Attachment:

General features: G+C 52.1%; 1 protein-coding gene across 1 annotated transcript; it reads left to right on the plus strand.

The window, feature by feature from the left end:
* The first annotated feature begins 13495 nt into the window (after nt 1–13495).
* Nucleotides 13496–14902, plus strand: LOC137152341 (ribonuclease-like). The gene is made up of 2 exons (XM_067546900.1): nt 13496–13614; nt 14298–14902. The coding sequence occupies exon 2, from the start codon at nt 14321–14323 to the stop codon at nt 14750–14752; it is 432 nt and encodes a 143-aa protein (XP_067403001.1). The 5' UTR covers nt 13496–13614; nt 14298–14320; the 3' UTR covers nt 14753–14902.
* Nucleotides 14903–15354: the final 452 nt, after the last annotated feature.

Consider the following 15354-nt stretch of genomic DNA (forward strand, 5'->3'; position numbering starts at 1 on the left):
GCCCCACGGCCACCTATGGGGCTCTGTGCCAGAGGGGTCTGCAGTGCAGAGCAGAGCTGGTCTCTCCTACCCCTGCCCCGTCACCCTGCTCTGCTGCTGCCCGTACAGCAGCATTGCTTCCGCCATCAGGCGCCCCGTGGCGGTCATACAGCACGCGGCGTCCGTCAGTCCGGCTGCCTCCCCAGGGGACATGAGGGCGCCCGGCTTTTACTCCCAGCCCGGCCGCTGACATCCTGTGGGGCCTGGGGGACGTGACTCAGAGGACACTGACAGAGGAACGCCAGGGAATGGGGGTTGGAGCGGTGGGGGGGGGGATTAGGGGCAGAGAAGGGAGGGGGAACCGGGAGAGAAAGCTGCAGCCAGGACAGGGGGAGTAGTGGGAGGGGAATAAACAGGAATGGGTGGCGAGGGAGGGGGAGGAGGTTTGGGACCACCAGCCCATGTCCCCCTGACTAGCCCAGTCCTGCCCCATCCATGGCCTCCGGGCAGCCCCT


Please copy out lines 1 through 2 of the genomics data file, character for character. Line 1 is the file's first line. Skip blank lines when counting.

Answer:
General features: G+C 52.1%; 1 protein-coding gene across 1 annotated transcript; it reads left to right on the plus strand.

The window, feature by feature from the left end: